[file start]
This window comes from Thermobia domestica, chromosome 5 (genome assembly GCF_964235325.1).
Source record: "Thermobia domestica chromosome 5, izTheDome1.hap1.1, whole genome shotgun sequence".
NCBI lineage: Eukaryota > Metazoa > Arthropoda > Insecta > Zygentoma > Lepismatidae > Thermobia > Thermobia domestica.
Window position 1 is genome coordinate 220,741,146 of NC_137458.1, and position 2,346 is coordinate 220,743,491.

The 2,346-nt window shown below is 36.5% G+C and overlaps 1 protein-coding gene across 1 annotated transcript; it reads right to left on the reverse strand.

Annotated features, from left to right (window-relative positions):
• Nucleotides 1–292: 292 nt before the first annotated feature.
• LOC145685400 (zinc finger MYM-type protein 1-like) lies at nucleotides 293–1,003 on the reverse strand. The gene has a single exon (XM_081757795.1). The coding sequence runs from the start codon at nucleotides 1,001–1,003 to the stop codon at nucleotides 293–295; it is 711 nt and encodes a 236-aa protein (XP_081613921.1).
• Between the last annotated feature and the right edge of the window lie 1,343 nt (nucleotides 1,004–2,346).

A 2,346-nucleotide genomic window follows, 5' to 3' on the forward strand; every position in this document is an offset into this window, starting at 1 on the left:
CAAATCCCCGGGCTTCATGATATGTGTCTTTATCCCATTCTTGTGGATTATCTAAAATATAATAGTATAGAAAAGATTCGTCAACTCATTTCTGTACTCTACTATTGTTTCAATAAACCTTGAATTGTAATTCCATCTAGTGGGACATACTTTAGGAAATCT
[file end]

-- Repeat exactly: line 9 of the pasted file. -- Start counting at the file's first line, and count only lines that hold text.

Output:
• Between the last annotated feature and the right edge of the window lie 1,343 nt (nucleotides 1,004–2,346).